Connecting with someone who understands your specific identity within the LGBTQ+ community can do wonders for your mental health, whether you’re in a crisis or simply trying to figure life out. “There are a lot of great people that can support you [to] live your best life, heal wounds, overcome atrocities, and get you into alignment,” Dr. Zelaika Hepworth Clarke, a sexologist who specializes in human sexualities, gender and relational diversity, says. “The unfortunate fact is that heterosexism and homophobia have been ingrained into facts and mental health systems. But don’t give up if you find someone that you’re not really vibing with. It’s helpful just to have someone that supports you.” 

4. Community and affirmations as medicine

Keah Brown, a Black bisexual author, explains that adding daily affirmations to her life over the last several years has radically changed her life. “I am a big believer in daily affirmations. They have allowed me to appreciate who I am becoming even on bad days,” she says, adding, “What I normally do is I say four things that I like about myself in the mirror during the morning hours or the night hours, sometimes both. It allows me to sit in my body in ways that I never could before. In saying these affirmations, I give myself validation, which has made me a better person to myself, to my friends, to my family and the other people who love me.”

Dr. Clarke acknowledges that not everyone has the opportunity to express themselves safely, which is why they suggest practicing consistent self-compassion. Reciting affirmations like “I am loved,” “I am worthy,” and “I am beautiful” can reinstate your sense of self-value and counteract negative thoughts. “Part of my healing is queerness as a medicine,” says Dr. Clarke. “So when I need to get out of oppressive spaces, I find it refreshing to be around individuals where you can be authentic.”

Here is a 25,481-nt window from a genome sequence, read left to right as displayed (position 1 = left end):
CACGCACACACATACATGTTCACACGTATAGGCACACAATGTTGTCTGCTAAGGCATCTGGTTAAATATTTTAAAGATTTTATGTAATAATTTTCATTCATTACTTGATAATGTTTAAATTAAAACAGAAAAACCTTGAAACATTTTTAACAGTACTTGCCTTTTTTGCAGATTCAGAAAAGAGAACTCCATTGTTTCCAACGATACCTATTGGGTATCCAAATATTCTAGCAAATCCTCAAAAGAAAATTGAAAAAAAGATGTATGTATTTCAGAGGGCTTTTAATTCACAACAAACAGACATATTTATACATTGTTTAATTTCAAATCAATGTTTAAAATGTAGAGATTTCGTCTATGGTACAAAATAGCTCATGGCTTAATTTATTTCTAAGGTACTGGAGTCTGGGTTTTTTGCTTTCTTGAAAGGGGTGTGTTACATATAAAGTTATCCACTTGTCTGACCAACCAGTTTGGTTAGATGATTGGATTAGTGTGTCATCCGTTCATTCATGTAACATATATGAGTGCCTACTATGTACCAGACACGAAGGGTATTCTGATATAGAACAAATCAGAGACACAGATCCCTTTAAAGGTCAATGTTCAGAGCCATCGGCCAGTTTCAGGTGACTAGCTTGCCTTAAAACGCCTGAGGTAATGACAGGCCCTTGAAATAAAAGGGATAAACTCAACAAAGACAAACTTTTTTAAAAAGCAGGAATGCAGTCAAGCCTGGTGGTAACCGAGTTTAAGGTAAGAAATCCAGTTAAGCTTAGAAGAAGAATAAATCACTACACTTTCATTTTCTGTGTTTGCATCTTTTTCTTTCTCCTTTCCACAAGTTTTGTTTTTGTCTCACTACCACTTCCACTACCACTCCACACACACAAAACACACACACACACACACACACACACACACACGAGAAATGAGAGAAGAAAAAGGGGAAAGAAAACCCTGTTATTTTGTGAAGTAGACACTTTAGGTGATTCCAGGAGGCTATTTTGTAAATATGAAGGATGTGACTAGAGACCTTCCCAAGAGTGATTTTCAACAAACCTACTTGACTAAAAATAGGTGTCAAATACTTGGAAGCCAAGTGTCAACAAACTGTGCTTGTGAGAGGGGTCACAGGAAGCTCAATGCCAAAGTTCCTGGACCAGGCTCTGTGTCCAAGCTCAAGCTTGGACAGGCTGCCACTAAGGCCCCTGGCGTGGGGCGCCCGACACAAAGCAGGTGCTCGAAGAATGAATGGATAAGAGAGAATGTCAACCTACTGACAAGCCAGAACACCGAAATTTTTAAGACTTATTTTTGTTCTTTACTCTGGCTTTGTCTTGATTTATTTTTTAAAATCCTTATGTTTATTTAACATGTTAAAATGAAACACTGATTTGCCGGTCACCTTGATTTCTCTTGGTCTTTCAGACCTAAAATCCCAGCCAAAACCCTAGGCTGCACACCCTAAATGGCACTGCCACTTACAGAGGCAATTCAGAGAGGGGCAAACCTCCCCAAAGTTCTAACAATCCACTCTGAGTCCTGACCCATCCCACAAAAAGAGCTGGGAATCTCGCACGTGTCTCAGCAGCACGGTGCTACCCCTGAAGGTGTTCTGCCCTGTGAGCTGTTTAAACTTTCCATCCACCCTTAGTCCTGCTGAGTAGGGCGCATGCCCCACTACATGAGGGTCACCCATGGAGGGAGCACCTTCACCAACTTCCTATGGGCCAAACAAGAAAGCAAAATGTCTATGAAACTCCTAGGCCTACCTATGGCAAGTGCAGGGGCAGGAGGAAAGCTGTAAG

5. Heal by helping others heal

Self care is all about nurturing your well-being, while community care focuses on fostering camaraderie and supporting the people around you who share your identities and values. The more we take care of each other, the better we can support both our individual and collective well-being. If you have the ability to do so, take a moment to connect with your friends and community as a supportive listener; a simple ‘thinking of you’ message is a great way to reach out. 

Dr. Clarke believes that helping others starts with listening. “Sometimes we don’t want advice. We just need to vent, and I find that listening is very powerful,” they say. It doesn’t even necessarily have to be listening in person—it can be over text, letter, phone, or social media.

At Included Health, we strive to provide friendly and exceptional healthcare navigation services to the LGBTQ+ community. Become a member today to receive more health and wellbeing updates from our care team. And please do not hesitate to contact us to #GetIncluded for your company, health plan, and community.